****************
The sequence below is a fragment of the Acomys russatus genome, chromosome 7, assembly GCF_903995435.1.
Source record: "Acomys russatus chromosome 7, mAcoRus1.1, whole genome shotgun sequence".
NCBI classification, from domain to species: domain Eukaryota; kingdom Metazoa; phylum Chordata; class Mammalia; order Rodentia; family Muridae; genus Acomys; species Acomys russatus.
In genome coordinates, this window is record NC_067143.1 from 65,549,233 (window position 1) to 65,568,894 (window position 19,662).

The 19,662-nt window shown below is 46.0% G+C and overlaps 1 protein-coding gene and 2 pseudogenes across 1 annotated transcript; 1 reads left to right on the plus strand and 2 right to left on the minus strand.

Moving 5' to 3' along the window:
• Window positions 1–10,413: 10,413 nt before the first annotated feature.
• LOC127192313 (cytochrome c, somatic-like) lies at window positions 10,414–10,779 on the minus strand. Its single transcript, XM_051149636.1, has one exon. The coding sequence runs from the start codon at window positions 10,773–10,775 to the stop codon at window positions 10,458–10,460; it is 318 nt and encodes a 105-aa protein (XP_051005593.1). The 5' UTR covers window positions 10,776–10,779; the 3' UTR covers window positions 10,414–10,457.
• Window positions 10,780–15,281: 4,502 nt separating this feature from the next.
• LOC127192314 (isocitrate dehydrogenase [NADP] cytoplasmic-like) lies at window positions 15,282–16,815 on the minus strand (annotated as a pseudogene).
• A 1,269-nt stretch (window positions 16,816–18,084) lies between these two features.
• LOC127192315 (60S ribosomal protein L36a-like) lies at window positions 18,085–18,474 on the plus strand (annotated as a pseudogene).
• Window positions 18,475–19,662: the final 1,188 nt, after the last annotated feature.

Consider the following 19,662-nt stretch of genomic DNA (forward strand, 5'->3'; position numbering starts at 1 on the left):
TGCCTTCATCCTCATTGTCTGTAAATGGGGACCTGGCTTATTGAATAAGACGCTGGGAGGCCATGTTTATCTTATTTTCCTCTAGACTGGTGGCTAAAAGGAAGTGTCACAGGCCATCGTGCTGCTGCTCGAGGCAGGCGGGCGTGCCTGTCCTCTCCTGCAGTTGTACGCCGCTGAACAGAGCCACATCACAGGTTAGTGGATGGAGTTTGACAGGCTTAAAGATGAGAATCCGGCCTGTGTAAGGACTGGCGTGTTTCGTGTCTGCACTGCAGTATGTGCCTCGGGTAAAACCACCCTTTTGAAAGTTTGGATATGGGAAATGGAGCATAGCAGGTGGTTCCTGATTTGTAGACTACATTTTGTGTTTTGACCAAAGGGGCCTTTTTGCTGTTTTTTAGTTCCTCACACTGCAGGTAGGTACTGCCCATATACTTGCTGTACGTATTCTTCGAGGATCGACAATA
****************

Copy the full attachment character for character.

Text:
The sequence below is a fragment of the Acomys russatus genome, chromosome 7, assembly GCF_903995435.1.
Source record: "Acomys russatus chromosome 7, mAcoRus1.1, whole genome shotgun sequence".
NCBI classification, from domain to species: domain Eukaryota; kingdom Metazoa; phylum Chordata; class Mammalia; order Rodentia; family Muridae; genus Acomys; species Acomys russatus.
In genome coordinates, this window is record NC_067143.1 from 65,549,233 (window position 1) to 65,568,894 (window position 19,662).

The 19,662-nt window shown below is 46.0% G+C and overlaps 1 protein-coding gene and 2 pseudogenes across 1 annotated transcript; 1 reads left to right on the plus strand and 2 right to left on the minus strand.

Moving 5' to 3' along the window:
• Window positions 1–10,413: 10,413 nt before the first annotated feature.
• LOC127192313 (cytochrome c, somatic-like) lies at window positions 10,414–10,779 on the minus strand. Its single transcript, XM_051149636.1, has one exon. The coding sequence runs from the start codon at window positions 10,773–10,775 to the stop codon at window positions 10,458–10,460; it is 318 nt and encodes a 105-aa protein (XP_051005593.1). The 5' UTR covers window positions 10,776–10,779; the 3' UTR covers window positions 10,414–10,457.
• Window positions 10,780–15,281: 4,502 nt separating this feature from the next.
• LOC127192314 (isocitrate dehydrogenase [NADP] cytoplasmic-like) lies at window positions 15,282–16,815 on the minus strand (annotated as a pseudogene).
• A 1,269-nt stretch (window positions 16,816–18,084) lies between these two features.
• LOC127192315 (60S ribosomal protein L36a-like) lies at window positions 18,085–18,474 on the plus strand (annotated as a pseudogene).
• Window positions 18,475–19,662: the final 1,188 nt, after the last annotated feature.

Consider the following 19,662-nt stretch of genomic DNA (forward strand, 5'->3'; position numbering starts at 1 on the left):
TGCCTTCATCCTCATTGTCTGTAAATGGGGACCTGGCTTATTGAATAAGACGCTGGGAGGCCATGTTTATCTTATTTTCCTCTAGACTGGTGGCTAAAAGGAAGTGTCACAGGCCATCGTGCTGCTGCTCGAGGCAGGCGGGCGTGCCTGTCCTCTCCTGCAGTTGTACGCCGCTGAACAGAGCCACATCACAGGTTAGTGGATGGAGTTTGACAGGCTTAAAGATGAGAATCCGGCCTGTGTAAGGACTGGCGTGTTTCGTGTCTGCACTGCAGTATGTGCCTCGGGTAAAACCACCCTTTTGAAAGTTTGGATATGGGAAATGGAGCATAGCAGGTGGTTCCTGATTTGTAGACTACATTTTGTGTTTTGACCAAAGGGGCCTTTTTGCTGTTTTTTAGTTCCTCACACTGCAGGTAGGTACTGCCCATATACTTGCTGTACGTATTCTTCGAGGATCGACAATA